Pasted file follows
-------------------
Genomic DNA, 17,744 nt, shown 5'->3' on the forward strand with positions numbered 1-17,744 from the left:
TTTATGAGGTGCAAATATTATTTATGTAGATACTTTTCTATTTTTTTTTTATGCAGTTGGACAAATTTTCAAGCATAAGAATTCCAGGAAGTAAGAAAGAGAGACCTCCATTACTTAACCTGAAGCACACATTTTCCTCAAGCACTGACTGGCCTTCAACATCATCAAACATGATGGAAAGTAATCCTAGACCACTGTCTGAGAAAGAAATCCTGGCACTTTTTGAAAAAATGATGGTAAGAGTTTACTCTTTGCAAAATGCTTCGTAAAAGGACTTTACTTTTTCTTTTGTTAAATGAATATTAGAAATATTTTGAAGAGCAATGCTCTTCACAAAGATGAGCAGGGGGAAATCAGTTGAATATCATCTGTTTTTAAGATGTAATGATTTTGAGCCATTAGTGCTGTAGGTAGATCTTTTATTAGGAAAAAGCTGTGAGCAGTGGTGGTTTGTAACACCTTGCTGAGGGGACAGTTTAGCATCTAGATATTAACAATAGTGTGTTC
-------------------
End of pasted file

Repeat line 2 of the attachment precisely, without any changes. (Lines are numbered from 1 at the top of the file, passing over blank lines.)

TTTATGAGGTGCAAATATTATTTATGTAGATACTTTTCTATTTTTTTTTTATGCAGTTGGACAAATTTTCAAGCATAAGAATTCCAGGAAGTAAGAAAGAGAGACCTCCATTACTTAACCTGAAGCACACATTTTCCTCAAGCACTGACTGGCCTTCAACATCATCAAACATGATGGAAAGTAATCCTAGACCACTGTCTGAGAAAGAAATCCTGGCACTTTTTGAAAAAATGATGGTAAGAGTTTACTCTTTGCAAAATGCTTCGTAAAAGGACTTTACTTTTTCTTTTGTTAAATGAATATTAGAAATATTTTGAAGAGCAATGCTCTTCACAAAGATGAGCAGGGGGAAATCAGTTGAATATCATCTGTTTTTAAGATGTAATGATTTTGAGCCATTAGTGCTGTAGGTAGATCTTTTATTAGGAAAAAGCTGTGAGCAGTGGTGGTTTGTAACACCTTGCTGAGGGGACAGTTTAGCATCTAGATATTAACAATAGTGTGTTC